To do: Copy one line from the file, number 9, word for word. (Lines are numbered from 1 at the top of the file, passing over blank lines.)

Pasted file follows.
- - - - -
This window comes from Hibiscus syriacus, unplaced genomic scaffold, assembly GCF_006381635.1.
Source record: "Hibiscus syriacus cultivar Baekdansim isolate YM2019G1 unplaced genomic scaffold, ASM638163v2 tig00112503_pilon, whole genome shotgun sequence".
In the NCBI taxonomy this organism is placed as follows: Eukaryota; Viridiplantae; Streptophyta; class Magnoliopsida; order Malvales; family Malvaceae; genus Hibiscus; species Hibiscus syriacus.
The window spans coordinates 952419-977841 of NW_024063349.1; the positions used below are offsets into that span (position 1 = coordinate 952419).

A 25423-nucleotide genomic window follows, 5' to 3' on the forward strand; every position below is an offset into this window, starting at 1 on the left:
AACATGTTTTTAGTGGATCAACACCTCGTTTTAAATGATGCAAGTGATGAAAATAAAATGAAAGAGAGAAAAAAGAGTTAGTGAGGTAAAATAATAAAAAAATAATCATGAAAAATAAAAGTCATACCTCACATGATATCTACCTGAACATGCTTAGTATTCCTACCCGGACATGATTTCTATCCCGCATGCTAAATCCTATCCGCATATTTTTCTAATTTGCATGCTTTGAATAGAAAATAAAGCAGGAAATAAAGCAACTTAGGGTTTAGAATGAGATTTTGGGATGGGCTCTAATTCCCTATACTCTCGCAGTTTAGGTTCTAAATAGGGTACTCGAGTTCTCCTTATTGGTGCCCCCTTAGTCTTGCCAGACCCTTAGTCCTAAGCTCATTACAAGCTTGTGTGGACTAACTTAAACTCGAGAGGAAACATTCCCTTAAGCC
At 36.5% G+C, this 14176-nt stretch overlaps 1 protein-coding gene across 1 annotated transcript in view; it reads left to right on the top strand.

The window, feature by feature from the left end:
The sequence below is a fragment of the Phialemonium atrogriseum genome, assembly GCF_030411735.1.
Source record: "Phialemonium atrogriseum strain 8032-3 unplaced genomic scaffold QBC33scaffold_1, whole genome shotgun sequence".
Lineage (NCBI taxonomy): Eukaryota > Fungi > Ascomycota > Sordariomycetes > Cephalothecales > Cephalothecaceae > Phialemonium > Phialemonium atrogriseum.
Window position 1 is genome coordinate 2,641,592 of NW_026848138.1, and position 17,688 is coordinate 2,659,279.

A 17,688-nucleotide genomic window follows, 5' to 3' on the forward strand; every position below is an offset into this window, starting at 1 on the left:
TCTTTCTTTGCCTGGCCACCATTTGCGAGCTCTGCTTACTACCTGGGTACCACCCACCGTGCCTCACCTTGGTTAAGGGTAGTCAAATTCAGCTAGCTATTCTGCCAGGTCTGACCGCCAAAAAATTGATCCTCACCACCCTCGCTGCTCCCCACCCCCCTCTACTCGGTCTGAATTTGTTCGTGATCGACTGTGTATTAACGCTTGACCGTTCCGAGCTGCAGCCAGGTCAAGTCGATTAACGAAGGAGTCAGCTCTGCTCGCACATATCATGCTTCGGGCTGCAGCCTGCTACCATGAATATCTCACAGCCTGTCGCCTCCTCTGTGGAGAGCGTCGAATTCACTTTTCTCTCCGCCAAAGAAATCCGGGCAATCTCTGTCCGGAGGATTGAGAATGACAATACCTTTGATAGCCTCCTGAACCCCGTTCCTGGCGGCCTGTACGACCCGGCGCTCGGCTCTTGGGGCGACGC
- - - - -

The sequence below is a fragment of the Phialemonium atrogriseum genome, assembly GCF_030411735.1.